£500k for flood prevention projects

Half a million pounds of funding has been made available for pilot projects looking at how natural features such as wetlands could reduce flood risk.

Landowners are being urged to apply for the cash, which will fund up to two projects investigating how land management can prevent flooding.

It follows the publication of Sir Michael Pitt's review of last summer's floods, which argued that traditional flood defences are not always appropriate or cost effective.

Environment Secretary Hilary Benn announced the funding at the Royal Show, in Warwickshire.

He said: "We can never fully eliminate the risk of flooding, but we are working to ensure that we are better prepared to deal with future events.

"This initiative will not only improve our knowledge about how we can best deal with flooding, it will also help look at how we can improve our biodiversity at a local level at the same time."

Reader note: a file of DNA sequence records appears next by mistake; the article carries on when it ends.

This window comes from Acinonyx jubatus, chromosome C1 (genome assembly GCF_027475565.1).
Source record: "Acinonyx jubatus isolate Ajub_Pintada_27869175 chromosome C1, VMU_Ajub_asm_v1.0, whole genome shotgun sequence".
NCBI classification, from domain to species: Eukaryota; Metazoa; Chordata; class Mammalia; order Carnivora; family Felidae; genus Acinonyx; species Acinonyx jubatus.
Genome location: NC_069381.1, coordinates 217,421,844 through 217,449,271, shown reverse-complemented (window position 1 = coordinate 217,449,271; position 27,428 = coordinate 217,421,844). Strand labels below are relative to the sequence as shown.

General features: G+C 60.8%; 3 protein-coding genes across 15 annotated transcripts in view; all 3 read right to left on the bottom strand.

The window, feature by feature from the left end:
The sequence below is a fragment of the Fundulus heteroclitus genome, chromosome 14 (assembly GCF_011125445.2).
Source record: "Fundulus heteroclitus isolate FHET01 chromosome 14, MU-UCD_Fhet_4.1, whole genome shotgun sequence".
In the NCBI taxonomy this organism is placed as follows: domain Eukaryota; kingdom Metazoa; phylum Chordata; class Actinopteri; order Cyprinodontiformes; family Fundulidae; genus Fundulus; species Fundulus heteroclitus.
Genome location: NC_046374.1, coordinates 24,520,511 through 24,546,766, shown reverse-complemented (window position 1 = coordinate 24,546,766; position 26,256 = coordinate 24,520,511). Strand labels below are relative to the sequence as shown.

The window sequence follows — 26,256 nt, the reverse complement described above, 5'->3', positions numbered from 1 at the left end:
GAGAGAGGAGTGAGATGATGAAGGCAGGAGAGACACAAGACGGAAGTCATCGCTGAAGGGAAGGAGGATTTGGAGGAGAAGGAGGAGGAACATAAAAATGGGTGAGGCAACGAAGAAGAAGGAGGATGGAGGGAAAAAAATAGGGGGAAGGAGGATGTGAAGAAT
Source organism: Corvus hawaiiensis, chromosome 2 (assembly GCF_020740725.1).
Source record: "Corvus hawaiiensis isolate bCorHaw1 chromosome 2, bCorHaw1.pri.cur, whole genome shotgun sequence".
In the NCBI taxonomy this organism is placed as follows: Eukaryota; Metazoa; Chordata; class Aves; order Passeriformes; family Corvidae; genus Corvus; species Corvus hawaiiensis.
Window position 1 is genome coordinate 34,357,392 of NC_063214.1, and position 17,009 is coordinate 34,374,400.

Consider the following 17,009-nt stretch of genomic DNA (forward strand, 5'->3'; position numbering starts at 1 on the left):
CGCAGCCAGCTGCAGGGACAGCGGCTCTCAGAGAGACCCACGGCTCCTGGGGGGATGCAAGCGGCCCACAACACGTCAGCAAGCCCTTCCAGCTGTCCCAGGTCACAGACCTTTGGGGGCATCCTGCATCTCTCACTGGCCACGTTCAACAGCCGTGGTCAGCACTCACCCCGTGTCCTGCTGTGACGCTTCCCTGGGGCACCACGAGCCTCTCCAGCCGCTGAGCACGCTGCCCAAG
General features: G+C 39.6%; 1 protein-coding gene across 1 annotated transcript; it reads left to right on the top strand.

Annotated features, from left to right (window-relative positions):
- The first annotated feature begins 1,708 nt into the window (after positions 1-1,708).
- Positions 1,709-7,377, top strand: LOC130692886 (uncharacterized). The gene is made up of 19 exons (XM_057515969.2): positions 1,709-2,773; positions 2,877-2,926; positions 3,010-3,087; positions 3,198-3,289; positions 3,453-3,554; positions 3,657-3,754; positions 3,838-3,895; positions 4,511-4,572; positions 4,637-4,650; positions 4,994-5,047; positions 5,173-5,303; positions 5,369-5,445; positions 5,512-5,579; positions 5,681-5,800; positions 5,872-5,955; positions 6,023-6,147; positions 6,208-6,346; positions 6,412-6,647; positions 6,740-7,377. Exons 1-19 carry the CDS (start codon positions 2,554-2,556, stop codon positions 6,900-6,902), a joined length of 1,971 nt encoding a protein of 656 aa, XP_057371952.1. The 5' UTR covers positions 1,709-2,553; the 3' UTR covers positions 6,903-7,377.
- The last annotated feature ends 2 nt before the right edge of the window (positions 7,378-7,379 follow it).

The projects will work alongside existing schemes in the Environmental Stewardship programme, which is managed by Natural England.

Sir Martin Doughty, chair of Natural England said: "By increasing the natural capacity of our environment to absorb and hold excess water, we can help to reduce the effects of excess rainfall.

"In addition to reducing flood risk this will have huge benefits for biodiversity and carbon storage."

The Wetland Vision Partnership, an alliance of conservationists and Government agencies including the RSPB, the Environment Agency and Natural England, called for the creation and restoration of wetlands in England.

Project manager Carrie Hume said; "In the right places, wetlands offer natural flood water storage and improved water quality, lock away huge amounts of carbon, provide havens for wildlife and fantastic places for people to visit and enjoy."

However, speakers at this year's World Wetlands Day Conference in February had warned of the dangers for biodiversity if wetlands are used to manage flood risk.

Landowners have until August 29 to submit project proposals. More information can be found here.

Kate Martin


| wetlands


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